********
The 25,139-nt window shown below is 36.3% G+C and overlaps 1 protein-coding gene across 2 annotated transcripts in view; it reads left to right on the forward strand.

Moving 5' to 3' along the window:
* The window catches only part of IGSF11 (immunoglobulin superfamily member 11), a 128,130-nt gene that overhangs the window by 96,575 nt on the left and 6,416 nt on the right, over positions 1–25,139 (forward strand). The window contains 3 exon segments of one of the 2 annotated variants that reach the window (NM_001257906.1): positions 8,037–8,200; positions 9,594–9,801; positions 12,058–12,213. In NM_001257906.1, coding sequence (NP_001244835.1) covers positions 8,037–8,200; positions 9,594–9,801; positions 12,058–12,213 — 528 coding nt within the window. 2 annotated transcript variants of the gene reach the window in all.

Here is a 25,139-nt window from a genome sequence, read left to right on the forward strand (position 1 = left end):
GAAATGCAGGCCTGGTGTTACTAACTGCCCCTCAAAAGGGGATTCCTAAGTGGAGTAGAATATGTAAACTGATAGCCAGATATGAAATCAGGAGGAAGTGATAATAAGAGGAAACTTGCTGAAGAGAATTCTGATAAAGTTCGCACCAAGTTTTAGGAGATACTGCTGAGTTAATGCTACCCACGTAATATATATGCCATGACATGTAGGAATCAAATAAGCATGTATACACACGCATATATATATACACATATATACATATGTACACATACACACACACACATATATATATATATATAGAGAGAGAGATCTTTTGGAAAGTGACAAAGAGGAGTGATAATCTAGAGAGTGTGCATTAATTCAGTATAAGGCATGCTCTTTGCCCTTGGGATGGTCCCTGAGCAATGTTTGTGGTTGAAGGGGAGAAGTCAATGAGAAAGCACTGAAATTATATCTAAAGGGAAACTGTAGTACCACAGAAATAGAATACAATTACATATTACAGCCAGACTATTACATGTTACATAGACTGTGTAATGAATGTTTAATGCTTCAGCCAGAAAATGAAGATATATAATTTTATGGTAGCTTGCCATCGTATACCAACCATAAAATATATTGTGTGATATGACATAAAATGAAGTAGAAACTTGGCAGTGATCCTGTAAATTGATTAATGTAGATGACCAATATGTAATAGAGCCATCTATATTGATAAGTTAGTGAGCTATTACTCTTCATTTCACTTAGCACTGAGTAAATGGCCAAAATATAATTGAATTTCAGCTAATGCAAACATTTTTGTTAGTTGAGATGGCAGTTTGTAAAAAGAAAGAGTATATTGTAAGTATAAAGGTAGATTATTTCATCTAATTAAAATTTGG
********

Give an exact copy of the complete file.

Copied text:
The 25,139-nt window shown below is 36.3% G+C and overlaps 1 protein-coding gene across 2 annotated transcripts in view; it reads left to right on the forward strand.

Moving 5' to 3' along the window:
* The window catches only part of IGSF11 (immunoglobulin superfamily member 11), a 128,130-nt gene that overhangs the window by 96,575 nt on the left and 6,416 nt on the right, over positions 1–25,139 (forward strand). The window contains 3 exon segments of one of the 2 annotated variants that reach the window (NM_001257906.1): positions 8,037–8,200; positions 9,594–9,801; positions 12,058–12,213. In NM_001257906.1, coding sequence (NP_001244835.1) covers positions 8,037–8,200; positions 9,594–9,801; positions 12,058–12,213 — 528 coding nt within the window. 2 annotated transcript variants of the gene reach the window in all.

Here is a 25,139-nt window from a genome sequence, read left to right on the forward strand (position 1 = left end):
GAAATGCAGGCCTGGTGTTACTAACTGCCCCTCAAAAGGGGATTCCTAAGTGGAGTAGAATATGTAAACTGATAGCCAGATATGAAATCAGGAGGAAGTGATAATAAGAGGAAACTTGCTGAAGAGAATTCTGATAAAGTTCGCACCAAGTTTTAGGAGATACTGCTGAGTTAATGCTACCCACGTAATATATATGCCATGACATGTAGGAATCAAATAAGCATGTATACACACGCATATATATATACACATATATACATATGTACACATACACACACACACATATATATATATATATAGAGAGAGAGATCTTTTGGAAAGTGACAAAGAGGAGTGATAATCTAGAGAGTGTGCATTAATTCAGTATAAGGCATGCTCTTTGCCCTTGGGATGGTCCCTGAGCAATGTTTGTGGTTGAAGGGGAGAAGTCAATGAGAAAGCACTGAAATTATATCTAAAGGGAAACTGTAGTACCACAGAAATAGAATACAATTACATATTACAGCCAGACTATTACATGTTACATAGACTGTGTAATGAATGTTTAATGCTTCAGCCAGAAAATGAAGATATATAATTTTATGGTAGCTTGCCATCGTATACCAACCATAAAATATATTGTGTGATATGACATAAAATGAAGTAGAAACTTGGCAGTGATCCTGTAAATTGATTAATGTAGATGACCAATATGTAATAGAGCCATCTATATTGATAAGTTAGTGAGCTATTACTCTTCATTTCACTTAGCACTGAGTAAATGGCCAAAATATAATTGAATTTCAGCTAATGCAAACATTTTTGTTAGTTGAGATGGCAGTTTGTAAAAAGAAAGAGTATATTGTAAGTATAAAGGTAGATTATTTCATCTAATTAAAATTTGG